Berkshire Hathaway
Common Sense Rules

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By jammerh
February 13, 2004

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Investing takes discipline, patience, and knowledge, but it is also important to apply common sense. Following are eight of Buffett's Commonsense Rules Of Investing worthy of review:

1. Have a written or mental note of your investment plan and have the discipline to follow it.

If it's down on paper you'll find it easier to stick to the plan. Less chance you'll fudge on the discipline of your approach.

2. Be flexible enough to change or evolve your investment strategies when sound judgment and conditions warrant change.

Continually shifting is not appropriate. Patience is the key. Knowing when such flexibility is called for is a matter of good judgment.

3. Study sales and earnings of a company and how they are derived.

Knowing how your company makes money is a must. Estimate your purchase candidate's probable earnings and potential stock price for the next ten years as well as your potential return on the investment. Pay close attention to the firm's historical track record of owner earnings, return on shareholder's equity, and sales earnings.

Look for companies with a track record of stable sales and earnings growth, which helps somewhat in predicting its future. Buy outstanding companies producing products used repeatedly that maintain a high-perceived value by customers. Apply a 'margin of safety' and try to buy stocks selling at a discount to your own projection of the company's worth per share.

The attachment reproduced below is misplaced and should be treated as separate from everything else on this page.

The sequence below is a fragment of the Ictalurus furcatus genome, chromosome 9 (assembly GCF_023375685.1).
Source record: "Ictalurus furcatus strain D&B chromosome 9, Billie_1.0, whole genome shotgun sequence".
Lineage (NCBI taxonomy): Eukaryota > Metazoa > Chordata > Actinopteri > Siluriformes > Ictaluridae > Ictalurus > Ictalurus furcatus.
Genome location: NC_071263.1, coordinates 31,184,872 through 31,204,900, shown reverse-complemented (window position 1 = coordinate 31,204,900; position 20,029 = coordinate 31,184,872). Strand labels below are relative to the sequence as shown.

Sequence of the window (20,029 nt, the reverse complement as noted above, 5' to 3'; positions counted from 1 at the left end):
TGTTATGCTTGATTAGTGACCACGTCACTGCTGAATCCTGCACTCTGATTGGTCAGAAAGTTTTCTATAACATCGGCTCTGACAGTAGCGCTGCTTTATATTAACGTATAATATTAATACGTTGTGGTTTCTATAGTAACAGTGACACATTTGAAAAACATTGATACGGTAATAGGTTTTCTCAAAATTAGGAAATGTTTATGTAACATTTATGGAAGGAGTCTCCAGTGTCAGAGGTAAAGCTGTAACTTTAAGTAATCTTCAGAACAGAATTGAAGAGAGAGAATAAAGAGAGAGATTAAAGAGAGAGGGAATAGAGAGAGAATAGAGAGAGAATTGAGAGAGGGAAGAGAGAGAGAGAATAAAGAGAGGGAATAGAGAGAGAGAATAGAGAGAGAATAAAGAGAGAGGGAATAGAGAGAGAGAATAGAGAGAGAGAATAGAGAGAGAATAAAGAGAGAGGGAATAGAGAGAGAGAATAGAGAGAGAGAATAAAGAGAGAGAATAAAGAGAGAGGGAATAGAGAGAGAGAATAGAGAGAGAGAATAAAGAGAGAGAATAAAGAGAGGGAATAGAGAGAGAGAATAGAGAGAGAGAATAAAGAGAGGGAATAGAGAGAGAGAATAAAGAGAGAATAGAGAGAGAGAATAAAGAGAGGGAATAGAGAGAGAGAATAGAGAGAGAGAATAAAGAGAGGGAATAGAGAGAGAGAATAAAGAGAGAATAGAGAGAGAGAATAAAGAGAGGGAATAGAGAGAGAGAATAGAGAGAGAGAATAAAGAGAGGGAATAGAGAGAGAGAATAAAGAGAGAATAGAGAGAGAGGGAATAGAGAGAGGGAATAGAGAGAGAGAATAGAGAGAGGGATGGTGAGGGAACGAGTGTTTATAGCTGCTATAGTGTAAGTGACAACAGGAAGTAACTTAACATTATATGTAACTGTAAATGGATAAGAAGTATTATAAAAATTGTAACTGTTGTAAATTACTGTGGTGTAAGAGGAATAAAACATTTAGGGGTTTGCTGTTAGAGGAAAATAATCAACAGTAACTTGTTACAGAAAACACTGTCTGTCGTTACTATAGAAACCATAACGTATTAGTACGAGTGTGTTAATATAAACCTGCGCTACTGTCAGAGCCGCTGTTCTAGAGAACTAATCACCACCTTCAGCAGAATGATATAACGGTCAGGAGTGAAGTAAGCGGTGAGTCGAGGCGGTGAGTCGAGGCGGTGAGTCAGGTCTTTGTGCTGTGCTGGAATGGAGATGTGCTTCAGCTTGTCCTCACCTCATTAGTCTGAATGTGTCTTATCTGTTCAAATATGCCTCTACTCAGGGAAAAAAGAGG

4. Focus on your purchase candidate. Understand the firm's products or services, the company's position in its industry, and how it compares with the competition.

Try to know as much as you can about not only the company at hand, but get all the scuttlebutt on each of its suppliers, competitors, and its customers. Having as much knowledge as possible about purchase candidates and using conservative assumptions helps create a reasonable possibility that projected earnings may be in the vicinity of actual future results.

5. Learn as much as possible about the people managing the business.

Knowing honesty and integrity when you see it involves good judgment of character. It's a skill like any other, and something you develop over time, via trial-and-error. Don't place big bets on people you don't know well enough to trust. Look at the record. How have they acted in the past?

6. When you find a great stock value, don't be swayed by predications for the stock market or the economy.

To do so is to acknowledge that others know your company better than you do. Remember, Mr. Market is a manic-depressive who shows up on your doorstep every day. You don't have to buy or sell to him.

7. Define what you don't know as well as what you do know and stick to what you do know.

Most of us possess some kind of specialization, or interest. It may give us greater insight into that particular field. By not only knowing not just what you know, but also the limits of what you know, you can avoid mistakes of overconfidence.

8. Sit on the sidelines in a cash position if you can't find investments of value based on your criteria. Many emotional investors make the mistake of buying at very high prices relative to value.

Often the best thing to do is nothing at all. Few stocks are a bargain at any price. Don't chase 'em. Wait for the 'fat pitch'. Patience is the key.

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